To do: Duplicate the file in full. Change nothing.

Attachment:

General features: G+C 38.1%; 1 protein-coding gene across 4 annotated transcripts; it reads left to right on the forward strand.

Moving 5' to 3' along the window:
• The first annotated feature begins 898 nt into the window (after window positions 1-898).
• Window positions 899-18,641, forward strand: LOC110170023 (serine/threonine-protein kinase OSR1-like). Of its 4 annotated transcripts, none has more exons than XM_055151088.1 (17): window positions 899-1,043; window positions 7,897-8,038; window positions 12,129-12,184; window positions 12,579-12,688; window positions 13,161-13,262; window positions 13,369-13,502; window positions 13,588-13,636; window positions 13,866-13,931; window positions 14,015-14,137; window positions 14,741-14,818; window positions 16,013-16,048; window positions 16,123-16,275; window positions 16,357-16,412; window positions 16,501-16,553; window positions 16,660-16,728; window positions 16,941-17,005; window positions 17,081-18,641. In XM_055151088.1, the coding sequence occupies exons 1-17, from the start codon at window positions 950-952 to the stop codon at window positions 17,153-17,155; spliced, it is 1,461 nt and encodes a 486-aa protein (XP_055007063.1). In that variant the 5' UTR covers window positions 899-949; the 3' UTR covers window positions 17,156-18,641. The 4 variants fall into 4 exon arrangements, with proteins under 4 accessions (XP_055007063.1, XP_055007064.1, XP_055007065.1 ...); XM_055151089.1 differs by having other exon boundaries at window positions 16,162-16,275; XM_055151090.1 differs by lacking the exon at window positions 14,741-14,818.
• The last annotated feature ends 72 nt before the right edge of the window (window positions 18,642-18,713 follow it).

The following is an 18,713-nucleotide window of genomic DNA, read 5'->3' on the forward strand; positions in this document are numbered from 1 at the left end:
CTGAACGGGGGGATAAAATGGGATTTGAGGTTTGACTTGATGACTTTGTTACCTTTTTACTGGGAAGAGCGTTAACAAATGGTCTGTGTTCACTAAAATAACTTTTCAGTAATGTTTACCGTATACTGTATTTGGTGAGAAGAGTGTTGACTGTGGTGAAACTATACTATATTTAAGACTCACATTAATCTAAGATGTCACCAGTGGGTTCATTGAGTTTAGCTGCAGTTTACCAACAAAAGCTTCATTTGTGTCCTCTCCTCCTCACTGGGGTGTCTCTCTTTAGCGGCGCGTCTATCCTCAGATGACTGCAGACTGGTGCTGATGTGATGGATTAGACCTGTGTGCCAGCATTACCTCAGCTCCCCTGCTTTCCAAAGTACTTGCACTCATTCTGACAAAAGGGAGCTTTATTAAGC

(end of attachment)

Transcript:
General features: G+C 38.1%; 1 protein-coding gene across 4 annotated transcripts; it reads left to right on the forward strand.

Moving 5' to 3' along the window:
• The first annotated feature begins 898 nt into the window (after window positions 1-898).
• Window positions 899-18,641, forward strand: LOC110170023 (serine/threonine-protein kinase OSR1-like). Of its 4 annotated transcripts, none has more exons than XM_055151088.1 (17): window positions 899-1,043; window positions 7,897-8,038; window positions 12,129-12,184; window positions 12,579-12,688; window positions 13,161-13,262; window positions 13,369-13,502; window positions 13,588-13,636; window positions 13,866-13,931; window positions 14,015-14,137; window positions 14,741-14,818; window positions 16,013-16,048; window positions 16,123-16,275; window positions 16,357-16,412; window positions 16,501-16,553; window positions 16,660-16,728; window positions 16,941-17,005; window positions 17,081-18,641. In XM_055151088.1, the coding sequence occupies exons 1-17, from the start codon at window positions 950-952 to the stop codon at window positions 17,153-17,155; spliced, it is 1,461 nt and encodes a 486-aa protein (XP_055007063.1). In that variant the 5' UTR covers window positions 899-949; the 3' UTR covers window positions 17,156-18,641. The 4 variants fall into 4 exon arrangements, with proteins under 4 accessions (XP_055007063.1, XP_055007064.1, XP_055007065.1 ...); XM_055151089.1 differs by having other exon boundaries at window positions 16,162-16,275; XM_055151090.1 differs by lacking the exon at window positions 14,741-14,818.
• The last annotated feature ends 72 nt before the right edge of the window (window positions 18,642-18,713 follow it).

The following is an 18,713-nucleotide window of genomic DNA, read 5'->3' on the forward strand; positions in this document are numbered from 1 at the left end:
CTGAACGGGGGGATAAAATGGGATTTGAGGTTTGACTTGATGACTTTGTTACCTTTTTACTGGGAAGAGCGTTAACAAATGGTCTGTGTTCACTAAAATAACTTTTCAGTAATGTTTACCGTATACTGTATTTGGTGAGAAGAGTGTTGACTGTGGTGAAACTATACTATATTTAAGACTCACATTAATCTAAGATGTCACCAGTGGGTTCATTGAGTTTAGCTGCAGTTTACCAACAAAAGCTTCATTTGTGTCCTCTCCTCCTCACTGGGGTGTCTCTCTTTAGCGGCGCGTCTATCCTCAGATGACTGCAGACTGGTGCTGATGTGATGGATTAGACCTGTGTGCCAGCATTACCTCAGCTCCCCTGCTTTCCAAAGTACTTGCACTCATTCTGACAAAAGGGAGCTTTATTAAGC